If you feel that tough genre fare in Korea has been spinning its wheels of late, you're not alone. While generally well made, the élan of yesteryear's hardboiled Korean thrillers has recently been replaced by a growing sense of familiarity and an alarming whiff of complacency. There have been exceptions, but by and large those have come from name directors afforded more creative freedom in an industry dominated by financiers unwilling to give new talent much autonomy. Things started to look a little better last year with the release of Cold Eyes and Hide and Seek and bucking the trend once more is A Hard Day, a terrific new mid-level genre offering that was invited to the Director's Fortnight sidebar at Cannes this year.
Homicide detective Gun-soo, late for his mother's funeral, drives on an empty road when an obstacle suddenly appears before him. He swerves out of the way just in time but as soon as he steers back into the lane his windshield connects with a grown man. Faced with a dead body on the side of the road, Gun-soo's survival instincts kick in and he tries to cover his tracks. With his options limited and time running out, he opts to hide the body in his mother's coffin. Just when he thinks he's in the clear, he gets an ominous call from a man who seems to have been following his every move.
A dark road, a cop and a dead body at night - A Hard Day sets a familiar stage and wastes no time as it fervently barrels forward, building intrigue and suspense through an avalanche of clever cause and effect. Things escalate quickly for Gun-soo and the circumstances he finds himself in echo well-worn genre tropes, particularly concerning Korean cinema, but the sheer energy of the pacing and the cleverly engineered plot machinations create an involving mystery that is undeniably fresh despite its familiarity.
Director Kim Seong-hun first wielded the megaphone back in 2006, for the dramedy How the Lack of Love Affects Two Men but it took him until now to return to the director's chair. Not for lack of trying mind you, as he has been aiming to make A Hard Day for a number of years, and by his own admission, he had plenty of time to hone his sophomore script during this lengthy interval. Perhaps this long wait was a blessing in disguise as the single element that makes A Hard Day stand out the most is its sterling scripting.
Rarely has a Korean screenplay been so taut and well paced. While Kim does not attempt anything new (a decision that likely benefited his search for financial backing) his perspicacious approach to genre filmmaking yields significant dividends. Kim wrings constant tension and mystery out of his story by arranging plot strands and revelations in such a way that is unencumbered by dull moments. A Hard Day may be a dark and clever thriller but it also leaves plenty of room for smartly inserted morbid humor. A ringing phone in the mother's coffin and a parking announcement outside the funeral parlor, which recalls a similar scene in Bong Joon Ho's The Host (2006), are just some of the moments that introduce levity while also ratcheting up the tension another notch.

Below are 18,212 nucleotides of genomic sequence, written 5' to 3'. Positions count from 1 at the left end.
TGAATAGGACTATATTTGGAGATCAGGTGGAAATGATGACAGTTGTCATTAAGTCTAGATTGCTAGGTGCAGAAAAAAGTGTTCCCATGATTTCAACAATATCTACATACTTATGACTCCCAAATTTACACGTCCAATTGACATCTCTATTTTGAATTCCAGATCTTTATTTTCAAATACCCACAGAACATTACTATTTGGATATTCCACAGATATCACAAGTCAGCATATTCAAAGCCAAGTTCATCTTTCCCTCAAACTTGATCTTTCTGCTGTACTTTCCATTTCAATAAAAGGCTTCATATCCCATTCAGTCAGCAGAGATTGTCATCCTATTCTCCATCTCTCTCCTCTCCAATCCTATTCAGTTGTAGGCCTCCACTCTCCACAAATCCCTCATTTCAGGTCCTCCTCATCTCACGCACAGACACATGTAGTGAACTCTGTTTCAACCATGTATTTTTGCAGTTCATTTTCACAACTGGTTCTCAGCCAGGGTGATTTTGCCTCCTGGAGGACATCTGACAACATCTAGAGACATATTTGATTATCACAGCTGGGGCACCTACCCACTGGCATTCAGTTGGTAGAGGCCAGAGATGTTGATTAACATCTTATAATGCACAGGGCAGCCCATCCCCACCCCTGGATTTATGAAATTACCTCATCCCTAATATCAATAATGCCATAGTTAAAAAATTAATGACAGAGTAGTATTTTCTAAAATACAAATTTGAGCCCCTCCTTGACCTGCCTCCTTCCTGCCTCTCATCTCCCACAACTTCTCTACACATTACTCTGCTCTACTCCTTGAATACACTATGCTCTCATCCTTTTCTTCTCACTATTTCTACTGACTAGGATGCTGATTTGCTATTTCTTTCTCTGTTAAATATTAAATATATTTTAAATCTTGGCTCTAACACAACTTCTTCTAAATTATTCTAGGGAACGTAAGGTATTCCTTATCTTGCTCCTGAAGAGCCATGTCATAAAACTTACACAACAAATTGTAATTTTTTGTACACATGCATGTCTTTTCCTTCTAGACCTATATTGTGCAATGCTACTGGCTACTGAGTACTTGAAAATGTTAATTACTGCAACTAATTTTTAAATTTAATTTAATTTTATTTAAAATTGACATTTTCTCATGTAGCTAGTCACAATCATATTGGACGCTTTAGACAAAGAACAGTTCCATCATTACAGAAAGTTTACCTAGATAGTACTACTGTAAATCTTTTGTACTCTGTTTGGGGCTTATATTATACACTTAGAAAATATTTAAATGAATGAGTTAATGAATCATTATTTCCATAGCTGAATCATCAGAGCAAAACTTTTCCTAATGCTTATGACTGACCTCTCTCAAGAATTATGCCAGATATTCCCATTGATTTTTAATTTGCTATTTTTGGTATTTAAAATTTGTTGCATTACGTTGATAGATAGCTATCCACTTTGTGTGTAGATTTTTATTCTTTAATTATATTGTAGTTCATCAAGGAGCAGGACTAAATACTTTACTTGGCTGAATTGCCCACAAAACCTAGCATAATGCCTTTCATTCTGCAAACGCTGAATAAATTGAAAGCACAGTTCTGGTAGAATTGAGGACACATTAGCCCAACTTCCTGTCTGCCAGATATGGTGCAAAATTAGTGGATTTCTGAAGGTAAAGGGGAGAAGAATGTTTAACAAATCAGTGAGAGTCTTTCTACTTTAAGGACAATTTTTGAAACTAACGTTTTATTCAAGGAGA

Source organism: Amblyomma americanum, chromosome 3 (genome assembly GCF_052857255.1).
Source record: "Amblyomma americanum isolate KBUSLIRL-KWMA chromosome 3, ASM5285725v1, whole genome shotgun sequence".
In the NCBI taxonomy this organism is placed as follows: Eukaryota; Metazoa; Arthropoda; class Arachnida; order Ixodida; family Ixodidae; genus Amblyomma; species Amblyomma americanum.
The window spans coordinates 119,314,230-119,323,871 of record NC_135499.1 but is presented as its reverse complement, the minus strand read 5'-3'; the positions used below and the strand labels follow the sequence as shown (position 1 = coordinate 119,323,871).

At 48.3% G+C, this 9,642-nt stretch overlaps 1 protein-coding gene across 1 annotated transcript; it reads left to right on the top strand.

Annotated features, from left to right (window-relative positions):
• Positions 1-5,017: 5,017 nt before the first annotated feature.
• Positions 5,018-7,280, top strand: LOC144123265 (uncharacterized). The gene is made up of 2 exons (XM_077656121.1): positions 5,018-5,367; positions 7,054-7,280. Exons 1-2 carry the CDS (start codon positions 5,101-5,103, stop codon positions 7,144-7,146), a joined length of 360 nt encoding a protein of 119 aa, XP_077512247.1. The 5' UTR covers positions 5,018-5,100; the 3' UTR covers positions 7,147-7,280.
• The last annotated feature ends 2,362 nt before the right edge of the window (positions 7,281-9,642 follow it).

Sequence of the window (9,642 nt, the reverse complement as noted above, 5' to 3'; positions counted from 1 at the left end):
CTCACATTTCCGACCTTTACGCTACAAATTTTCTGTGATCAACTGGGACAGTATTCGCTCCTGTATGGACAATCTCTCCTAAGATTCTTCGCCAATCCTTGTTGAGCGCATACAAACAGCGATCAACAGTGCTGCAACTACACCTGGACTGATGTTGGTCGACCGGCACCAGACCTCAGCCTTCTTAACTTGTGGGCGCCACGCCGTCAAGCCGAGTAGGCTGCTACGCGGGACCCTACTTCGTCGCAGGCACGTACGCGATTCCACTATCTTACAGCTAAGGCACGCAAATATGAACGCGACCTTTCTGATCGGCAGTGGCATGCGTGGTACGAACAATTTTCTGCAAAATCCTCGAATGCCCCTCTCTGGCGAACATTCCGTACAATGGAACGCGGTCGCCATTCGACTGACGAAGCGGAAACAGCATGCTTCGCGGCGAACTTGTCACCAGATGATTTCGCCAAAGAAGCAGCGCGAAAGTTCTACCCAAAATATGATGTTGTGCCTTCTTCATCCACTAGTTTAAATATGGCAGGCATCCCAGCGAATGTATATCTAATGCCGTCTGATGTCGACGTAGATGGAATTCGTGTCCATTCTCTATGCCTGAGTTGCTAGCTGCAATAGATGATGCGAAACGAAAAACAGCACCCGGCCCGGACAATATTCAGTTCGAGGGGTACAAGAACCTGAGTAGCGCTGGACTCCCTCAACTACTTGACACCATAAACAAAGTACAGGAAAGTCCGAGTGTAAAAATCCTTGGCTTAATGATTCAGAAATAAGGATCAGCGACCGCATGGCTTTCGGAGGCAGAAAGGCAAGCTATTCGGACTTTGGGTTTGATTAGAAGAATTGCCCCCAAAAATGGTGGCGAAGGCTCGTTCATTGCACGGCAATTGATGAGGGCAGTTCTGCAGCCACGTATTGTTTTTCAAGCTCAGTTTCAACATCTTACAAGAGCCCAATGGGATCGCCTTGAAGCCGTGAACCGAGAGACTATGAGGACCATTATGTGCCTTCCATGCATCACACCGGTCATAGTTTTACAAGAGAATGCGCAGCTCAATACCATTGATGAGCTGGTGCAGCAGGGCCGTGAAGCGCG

Leading the cast is Lee Sun-gyun, one of the few Korean actors who seems as comfortable in TV dramas and commercial fare as he does in arthouse cinema, such as his frequent collaborations with Hong Sangsoo. Lee possesses a unusual quality that makes him seem both confident and awkward, or approachable and arrogant, at the same time. Early on, Gun-soo is implicated in police corruption (his guilt is never cast in doubt) and throughout the film he makes a number of questionable decisions. Yet there is still something endearing about this character. He is a hapless product of his society who tries to handles situations in the only way he knows how, which is impulsively and without too much concern for anyone beside himself. Lee is one of the few actors that could navigate this careful balance and still tease out some empathy.
More revelatory is Cho Jin-woong, the supporting star of many recent Korean films (Nameless Gangster, Hwayi) who shares top billing here for the first time. He may not spend as much time on screen as Gun-soo, but Cho's villain is charismatic and oozes an aura of menace that even bleeds into the scenes he does not appear in. At first we are introduced to him on the phone and Cho's undulating and unnerving voice immediately signals the presence of a redoubtable antagonist.
A Hard Day announces itself formidably with an invigorating and gripping first act. Well shot and carefully staged, Kim needles an unusually taut thriller for modestly budgeted commercial Korean cinema. While it doesn't end quite as well as it begins or possess the subversive qualities to put it in league with the likes of Memories of Murder (2003) or The Chaser (2008), it stands as one of the best pieces of genre filmmaking to emerge from Korea in half a decade.